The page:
Sunday, September 1, 2013

Seriously, he did a grand job

I was shocked to read about the death of Sir David Frost in, of all places, the Karachi-based newspaper Dawn. The bustling cafes and cake shops of Marine Drive seemed almost surreal surroundings to project my mind back half a century to wintery nights in England’s West Country, huddled round the black-and-white television set, waiting in breathless anticipation for the next edition of That Was The Week That Was.

What would they get up to  next?

Because that was my only real memory of David Frost. By the time he went on to other things such as the famous Watergate interview with President Richard Nixon, I had left the United Kingdom and somehow he became more remote; the immediacy of the low budget live TW3, as we all called it then, lost.

While Frost certainly became a global media superstar, I would still credit TW3 as his greatest achievement. The show broke the BBC tradition of being differential, even servile, to senior political figures.

At one point the Postmaster General of the day, Reginald Bevins, whose office had control of television licences, threatened to force the BBC to take it off the air. Prime Minister Harold Macmillan overruled him only for TW3 to savage Macmillan during the Profumo sex scandal. And it was not only British politicians who felt the satirical bite. Complaints poured in from organisations as diverse as the Boy Scout Association and the Government of Cyprus.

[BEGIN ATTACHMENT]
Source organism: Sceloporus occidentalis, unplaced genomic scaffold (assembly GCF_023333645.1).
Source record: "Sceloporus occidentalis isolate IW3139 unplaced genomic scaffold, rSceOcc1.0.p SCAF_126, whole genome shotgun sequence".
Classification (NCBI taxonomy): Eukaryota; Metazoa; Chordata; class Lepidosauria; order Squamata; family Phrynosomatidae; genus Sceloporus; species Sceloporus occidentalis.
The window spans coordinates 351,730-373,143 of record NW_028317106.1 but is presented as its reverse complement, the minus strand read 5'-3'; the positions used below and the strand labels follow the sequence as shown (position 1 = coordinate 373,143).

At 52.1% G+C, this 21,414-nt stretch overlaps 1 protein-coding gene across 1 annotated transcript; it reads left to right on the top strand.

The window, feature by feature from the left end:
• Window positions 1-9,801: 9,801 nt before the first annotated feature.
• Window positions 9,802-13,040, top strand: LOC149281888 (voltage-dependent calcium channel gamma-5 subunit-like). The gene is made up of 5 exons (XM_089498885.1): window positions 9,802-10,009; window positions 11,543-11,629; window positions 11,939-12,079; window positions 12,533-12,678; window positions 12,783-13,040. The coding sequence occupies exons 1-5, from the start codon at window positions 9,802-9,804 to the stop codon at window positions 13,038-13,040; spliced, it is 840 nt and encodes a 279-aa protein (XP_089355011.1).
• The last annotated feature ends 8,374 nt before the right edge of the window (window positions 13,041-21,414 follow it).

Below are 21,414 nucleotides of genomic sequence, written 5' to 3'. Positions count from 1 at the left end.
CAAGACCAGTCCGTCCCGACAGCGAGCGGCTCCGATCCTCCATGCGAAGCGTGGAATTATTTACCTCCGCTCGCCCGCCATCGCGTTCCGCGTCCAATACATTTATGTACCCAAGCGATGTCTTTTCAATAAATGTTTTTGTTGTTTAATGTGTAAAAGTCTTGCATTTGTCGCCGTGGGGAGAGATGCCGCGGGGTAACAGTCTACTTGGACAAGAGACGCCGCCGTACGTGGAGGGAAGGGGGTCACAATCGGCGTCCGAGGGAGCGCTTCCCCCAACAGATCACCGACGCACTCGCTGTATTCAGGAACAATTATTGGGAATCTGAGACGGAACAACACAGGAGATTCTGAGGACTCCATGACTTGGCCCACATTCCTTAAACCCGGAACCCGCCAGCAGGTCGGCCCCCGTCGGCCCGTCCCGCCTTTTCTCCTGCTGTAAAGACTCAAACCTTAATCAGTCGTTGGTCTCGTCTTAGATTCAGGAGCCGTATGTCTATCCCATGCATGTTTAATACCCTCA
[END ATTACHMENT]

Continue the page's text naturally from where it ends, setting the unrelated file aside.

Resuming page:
But Frost and TW3 knew when satire was not appropriate. Going to air just 24 hours after the assassination of John Kennedy in 1963, a shortened 20-minute edition made a moving tribute to the American President which was later incorporated into the Congressional record of his death.

Of course, TW3 was not just Frost. In Bernard Levin he had one of the most brutal face-to-face interviewers of the day, Millicent Martin, the gritty comedienne whose voice was always heard first when she sang: ‘That was the week that was, it’s over, let it go…’Frankie Howard whose conversion from earlier slapstick comedy was a revelation, and William Rushton, who at the same time was founding the satirical magazine Private Eye. The show was also backed by a galaxy of accomplished scriptwriters, ranging from John Betjeman to John Cleese.

Even so, it was Frost for which the show is best remembered. The man who said the most outrageous things with the same concerned, earnest look; it was Frost who was able to draw an audience of 12 million on Saturday nights previously reserved for pubbing and clubbing.  

As he used to say after a skit destroying anyone from a politician to an archbishop: “But seriously, he’s doing a grand job”.

Job over. Thanks Sir David.